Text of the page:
Multidisciplinary Breast Care Clinics Allow Patients to Receive Complete Care in One Location
By Benjamin Seto
The Permanente Federation
A breast cancer diagnosis can feel overwhelming for a patient, not to mention the array of visits that follow on the path to treatment. But there is strength in numbers when it comes to caring for this condition. Studies have shown that a multidisciplinary approach to breast cancer treatment can provide improved outcomes while helping patients to feel more at ease.
Multidisciplinary Breast Care Clinics, which have opened over the last few years at several Kaiser Permanente facilities, allow patients to receive coordinated care from a team of specialists that include surgeons, medical oncologists, and radiation oncologists. Working with the physicians of the Permanente Medical Groups, the organization has a unique integrated care model that makes these multidisciplinary clinics successful.
“Our system is ideally suited for this kind of care,” says Christopher Moran, MD, FACS, a surgical oncologist at the Kaiser Permanente Sunnyside Medical Center in Oregon and Breast Cancer Task Force lead for Northwest Permanente (NWP), the medical group providing care to Kaiser Permanente members in Oregon and parts of Washington. “The complete coordination and communication of care are all under one roof.”
Dr. Moran explains that Kaiser Permanente’s integrated system and electronic medical record make it simple for specialists to get the latest information on a patient’s care. With the Multidisciplinary Breast Care Clinic, specialty physicians gather together for a tumor board to discuss cases and develop the best care plan for a patient.
In a fee-for-service environment, Dr. Moran notes, there is a lack of incentive for specialists to work together, with increased revenue coming to physicians who provide more of the care for the patient .
A few of our Multidisciplinary Breast Care Clinics across the country have also received accreditation from the National Accreditation Program for Breast Centers (NAPBC), a quality program of the American College of Surgeons. For example, the Multidisciplinary Breast Care Clinic at Kaiser Permanente’s Tysons Corner Medical Center received a three-year accreditation last year – the first Kaiser Permanente facility in the region to receive this designation.
The Southeast Permanente Medical Group, which serves Kaiser Permanente members in the Georgia Region, has a Breast Care Center at our Glenlake Medical Center – the first in the area to feature a multidisciplinary breast care team. Members who are recently diagnosed with breast cancer are contacted by a member of the Breast Cancer Center and offered an appointment with the team.
Our system is ideally suited for this kind of care. The complete coordination and communication of care are all under one roof.”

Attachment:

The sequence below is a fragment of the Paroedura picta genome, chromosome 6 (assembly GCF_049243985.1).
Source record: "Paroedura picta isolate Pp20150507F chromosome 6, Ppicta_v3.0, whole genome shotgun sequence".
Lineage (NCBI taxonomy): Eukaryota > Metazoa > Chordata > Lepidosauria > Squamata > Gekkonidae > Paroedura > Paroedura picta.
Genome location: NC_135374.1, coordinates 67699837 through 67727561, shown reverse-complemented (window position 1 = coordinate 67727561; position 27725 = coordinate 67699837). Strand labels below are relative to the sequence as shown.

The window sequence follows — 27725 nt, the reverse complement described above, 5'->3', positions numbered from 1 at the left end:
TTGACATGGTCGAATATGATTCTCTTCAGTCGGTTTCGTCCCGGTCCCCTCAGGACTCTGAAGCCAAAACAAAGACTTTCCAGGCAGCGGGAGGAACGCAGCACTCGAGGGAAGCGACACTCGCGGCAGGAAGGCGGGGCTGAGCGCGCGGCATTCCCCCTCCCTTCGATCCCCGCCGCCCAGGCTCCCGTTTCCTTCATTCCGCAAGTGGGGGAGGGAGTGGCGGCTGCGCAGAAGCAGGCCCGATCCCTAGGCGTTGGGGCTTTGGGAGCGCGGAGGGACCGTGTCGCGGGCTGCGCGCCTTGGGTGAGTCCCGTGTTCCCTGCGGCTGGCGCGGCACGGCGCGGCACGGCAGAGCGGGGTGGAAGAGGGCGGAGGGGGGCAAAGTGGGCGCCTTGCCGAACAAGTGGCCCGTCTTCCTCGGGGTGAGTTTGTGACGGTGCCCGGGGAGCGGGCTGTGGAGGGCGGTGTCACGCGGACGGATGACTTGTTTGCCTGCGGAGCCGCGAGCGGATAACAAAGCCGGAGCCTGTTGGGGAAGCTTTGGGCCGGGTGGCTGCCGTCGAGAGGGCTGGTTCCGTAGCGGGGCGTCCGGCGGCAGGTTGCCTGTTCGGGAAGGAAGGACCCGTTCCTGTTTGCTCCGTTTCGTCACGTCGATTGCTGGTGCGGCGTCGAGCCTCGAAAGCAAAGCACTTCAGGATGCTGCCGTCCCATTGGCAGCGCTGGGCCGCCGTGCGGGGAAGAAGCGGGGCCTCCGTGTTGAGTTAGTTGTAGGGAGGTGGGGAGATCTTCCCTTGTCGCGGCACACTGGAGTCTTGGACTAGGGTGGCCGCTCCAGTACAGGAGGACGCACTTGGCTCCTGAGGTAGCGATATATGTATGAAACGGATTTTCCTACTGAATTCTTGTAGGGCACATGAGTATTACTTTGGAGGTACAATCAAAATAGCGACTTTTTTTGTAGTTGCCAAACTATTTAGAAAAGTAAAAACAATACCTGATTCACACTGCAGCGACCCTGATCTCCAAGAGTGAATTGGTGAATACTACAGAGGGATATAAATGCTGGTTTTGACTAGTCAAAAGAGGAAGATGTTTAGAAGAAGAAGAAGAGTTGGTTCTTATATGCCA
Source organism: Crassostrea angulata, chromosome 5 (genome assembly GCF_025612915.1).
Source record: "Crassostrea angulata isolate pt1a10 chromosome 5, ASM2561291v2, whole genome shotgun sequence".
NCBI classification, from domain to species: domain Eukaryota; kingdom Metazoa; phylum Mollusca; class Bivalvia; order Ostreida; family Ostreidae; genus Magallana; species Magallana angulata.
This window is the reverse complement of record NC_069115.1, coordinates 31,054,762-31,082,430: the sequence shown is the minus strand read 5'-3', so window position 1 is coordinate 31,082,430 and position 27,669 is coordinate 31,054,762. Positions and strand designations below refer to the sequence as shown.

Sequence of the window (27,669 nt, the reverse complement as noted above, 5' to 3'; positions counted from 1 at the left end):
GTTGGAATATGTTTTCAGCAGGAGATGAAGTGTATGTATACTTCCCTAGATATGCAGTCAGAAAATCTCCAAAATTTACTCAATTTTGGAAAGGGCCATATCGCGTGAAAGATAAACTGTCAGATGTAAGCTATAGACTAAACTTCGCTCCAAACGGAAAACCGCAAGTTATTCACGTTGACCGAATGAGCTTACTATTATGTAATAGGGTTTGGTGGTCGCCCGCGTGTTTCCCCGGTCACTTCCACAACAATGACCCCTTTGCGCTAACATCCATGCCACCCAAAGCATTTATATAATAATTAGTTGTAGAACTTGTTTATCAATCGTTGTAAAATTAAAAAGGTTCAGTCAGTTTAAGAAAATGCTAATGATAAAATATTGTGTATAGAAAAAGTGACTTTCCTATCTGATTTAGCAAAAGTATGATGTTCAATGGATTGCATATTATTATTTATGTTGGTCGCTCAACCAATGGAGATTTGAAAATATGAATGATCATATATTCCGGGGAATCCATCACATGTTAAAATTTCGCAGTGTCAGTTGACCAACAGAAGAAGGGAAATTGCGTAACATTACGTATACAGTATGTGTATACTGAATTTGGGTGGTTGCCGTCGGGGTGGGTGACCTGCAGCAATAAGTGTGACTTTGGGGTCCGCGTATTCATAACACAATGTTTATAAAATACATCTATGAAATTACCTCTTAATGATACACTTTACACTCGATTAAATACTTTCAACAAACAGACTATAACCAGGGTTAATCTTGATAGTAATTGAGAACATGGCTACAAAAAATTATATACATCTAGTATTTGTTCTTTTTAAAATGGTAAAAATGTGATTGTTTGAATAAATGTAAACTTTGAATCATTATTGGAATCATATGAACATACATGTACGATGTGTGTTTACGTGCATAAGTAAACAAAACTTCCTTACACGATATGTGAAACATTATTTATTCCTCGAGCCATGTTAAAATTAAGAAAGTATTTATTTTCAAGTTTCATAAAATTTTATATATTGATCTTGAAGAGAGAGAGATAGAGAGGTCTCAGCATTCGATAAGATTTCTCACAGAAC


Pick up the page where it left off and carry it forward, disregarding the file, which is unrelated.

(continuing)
– Christopher Moran, MD, FACS, Breast Cancer Task Force lead for Northwest Permanente
The appointment will include a coordinated series of same-day visits with a breast surgeon, medical oncologist, and radiation oncologist, as well as a group consult with physicians from each specialty. After all the physicians have examined the patient, they meet with the patient and family members to provide an assessment based on their individual expertise and in consultation with each other. This ensures that everyone involved in the care of the patient understands the treatment plan and helps avoid the need for the patient to interpret and decide based on differing viewpoints.
In Northern California, Kaiser Permanente member Sheila Zoerner was diagnosed with an aggressive, metastatic breast cancer in April 2010. She quickly received an appointment at our multidisciplinary clinic where she met with her surgeon, radiologist, plastic surgeon, clinical nurse, nutritionist, and others.
Empowered by Information
“It was a four-hour appointment,” Zoerner recalls. “Knowing that there were that many people looking at me at one time made us feel really confident. They were making sure they were all on the same page.”
Dr. Moran of NWP says communicating with patients about their complete care allows them to mentally prepare for the treatment ahead. “With our multidisciplinary approach, it empowers a patient from being scared to death of this new diagnosis to taking control of the situation and making this important decision,” he says. “So she moves forward psychologically as well as physically.”
But Dr. Moran notes that this isn’t for everyone. A nurse navigator discusses with a member who has been diagnosed with breast cancer about the option of the multidisciplinary clinic, but it’s never forced on the patient.
“It’s the patient’s choice,” he says. “To sit for 20 to 30 minutes of consultations one after another, for some people that might not be for them.”
For those who do choose to be treated through the Multidisciplinary Breast Care Clinic, Dr. Moran says, they’ve found the experience to be positive. At Northwest Permanente, the Breast Cancer Task Force has worked to ensure consistency in experience for the patient – even making sure wording for standardized conversations are available to care team members through the electronic health record.
The multidisciplinary approach also helps to improve the expertise of our specialists. By working together, the physicians can challenge each other and learn from each other in their effort to determine the best course of treatment.
“Outside of academics, you don’t get that stimulation that happens when you’re working together,” says Dr. Moran. “It helps to make us better.”